Writing Begins with the Breath, Embodying Your Authentic Voice
By Laraine Herring
Destiny dropped this book in my lap just in the nick of time. When I saw the title, “Writing Begins with the Breath” for this yogi-writer, it was love at first sight! This spirited guide to the craft of writing has given me the tools I need to turn my rambling journals into a published spiritual memoir.
Now, as I leaf through the book to write this review, I see underlined sentences on almost every page.This new guide will take its rightful place alongside the other classics that propel me down the writing path: Brenda Ueland’s If You Want to Write, Natalie Goldberg’s Writing Down the Bones, Deena Metzger’s Writing for Your Life and many others.
Laraine Herring is an award winning author and a master teacher of creative writing. She teaches workshops which use writing as a tool for healing. This book is sprinkled with lively anecdotes from her experiences as both student and teacher.
Part One, entitled "Focusing the Mind," opens with a chapter called "Risk." Herring recalls how the memoirist Michael Datcher was giving a seminar where he discussed the element of personal risk. A writer must ask herself, “What are you willing to risk to tell your stories?” She goes on to say that Datcher implied that “If we played it safe, hedged our bets, we were doing a disservice to our art. He wanted us to metaphorically slice ourselves open and see what oozed out.”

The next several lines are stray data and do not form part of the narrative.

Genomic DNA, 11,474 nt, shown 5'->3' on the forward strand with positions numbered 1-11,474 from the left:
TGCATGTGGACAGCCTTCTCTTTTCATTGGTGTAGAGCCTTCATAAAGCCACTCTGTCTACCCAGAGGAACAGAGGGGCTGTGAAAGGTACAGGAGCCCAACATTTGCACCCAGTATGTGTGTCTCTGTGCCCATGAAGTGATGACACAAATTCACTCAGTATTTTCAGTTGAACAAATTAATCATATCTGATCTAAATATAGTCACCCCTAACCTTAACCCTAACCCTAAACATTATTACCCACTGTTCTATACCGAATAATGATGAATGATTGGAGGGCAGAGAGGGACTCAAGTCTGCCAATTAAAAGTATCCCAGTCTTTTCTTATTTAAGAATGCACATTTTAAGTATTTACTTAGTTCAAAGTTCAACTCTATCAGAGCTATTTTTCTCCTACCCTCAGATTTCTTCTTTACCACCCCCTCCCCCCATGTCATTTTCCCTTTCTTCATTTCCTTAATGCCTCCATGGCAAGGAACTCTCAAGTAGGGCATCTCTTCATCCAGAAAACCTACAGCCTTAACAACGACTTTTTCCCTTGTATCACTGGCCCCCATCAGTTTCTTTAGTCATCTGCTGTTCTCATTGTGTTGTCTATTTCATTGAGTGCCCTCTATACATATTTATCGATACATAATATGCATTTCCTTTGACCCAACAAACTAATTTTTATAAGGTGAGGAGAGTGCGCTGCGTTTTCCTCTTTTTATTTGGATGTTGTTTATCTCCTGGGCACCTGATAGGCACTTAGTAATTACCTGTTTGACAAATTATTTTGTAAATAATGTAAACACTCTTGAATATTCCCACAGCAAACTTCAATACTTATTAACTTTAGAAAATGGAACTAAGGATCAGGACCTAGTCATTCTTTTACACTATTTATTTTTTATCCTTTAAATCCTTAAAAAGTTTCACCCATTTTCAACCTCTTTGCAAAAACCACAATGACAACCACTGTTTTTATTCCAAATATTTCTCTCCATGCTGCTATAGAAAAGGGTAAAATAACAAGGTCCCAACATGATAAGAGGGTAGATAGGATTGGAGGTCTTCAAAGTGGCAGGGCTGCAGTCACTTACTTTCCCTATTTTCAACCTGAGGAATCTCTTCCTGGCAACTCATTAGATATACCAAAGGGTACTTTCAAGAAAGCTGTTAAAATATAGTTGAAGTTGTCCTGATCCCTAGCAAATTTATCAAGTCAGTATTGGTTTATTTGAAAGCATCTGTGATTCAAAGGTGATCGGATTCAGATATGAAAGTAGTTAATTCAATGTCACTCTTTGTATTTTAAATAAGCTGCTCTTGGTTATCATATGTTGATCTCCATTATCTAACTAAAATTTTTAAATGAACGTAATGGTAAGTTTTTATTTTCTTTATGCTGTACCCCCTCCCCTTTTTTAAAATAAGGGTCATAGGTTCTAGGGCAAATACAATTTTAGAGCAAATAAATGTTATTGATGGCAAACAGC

In Part Two, Laraine Herring takes us into the “Deep Writing Process.” Here I felt her leap out of the page and shake her finger at me like some strict English teacher. “When you don't pay attention to how scenes are sculpted, how point of view works, or how best to punctuate your sentences, the result is sloppy writing. Your inattention to detail is disrespectful to your reader and your art.”
"Deep writing comes from our bodies, from our breath, and from our ability to remain solid in the places that scare us," Herring says. She shows you how to stay with your writing when your mind and body begins to pull away. Deep Writing explores the connection between our heads and our bodies. Herring offers breath and body exercises throughout the book to help readers find the space between the inhalation and exhalation where deep writing lives.
Part Three, "Embracing What and Where You Are" explores that state when you've just finished your book, and the process of letting go. Here the author reminds us that "Everything that begins, ends...Working with impermanence will deepen your writing practice."
Herring ends each chapter with "Touchstones," imaginative exercises to inspire and discipline your own deep writing practice.
The final chapter, "Stillness," brings us to a resting place, the Savasana of writing practice. Seasoned yogis may find the guidance here quite basic, but it’s important to remember that the art of letting go is essential to the writing process. Here Herring quotes her yoga teacher, "The world can turn without your help for just a moment."
Anyone who writes—or yearns to write—will find this book as essential as the breath.
For information about Laraine Herring visit her website, www.laraineherring.com
Suza Francina is is author of The New Yoga for Healthy Aging and other books. She teaches at Sacred Space Studio in Ojai.
Causes Laraine Herring Supports
Amnesty, Planned Parenthood, Women for Women International, The Humane Society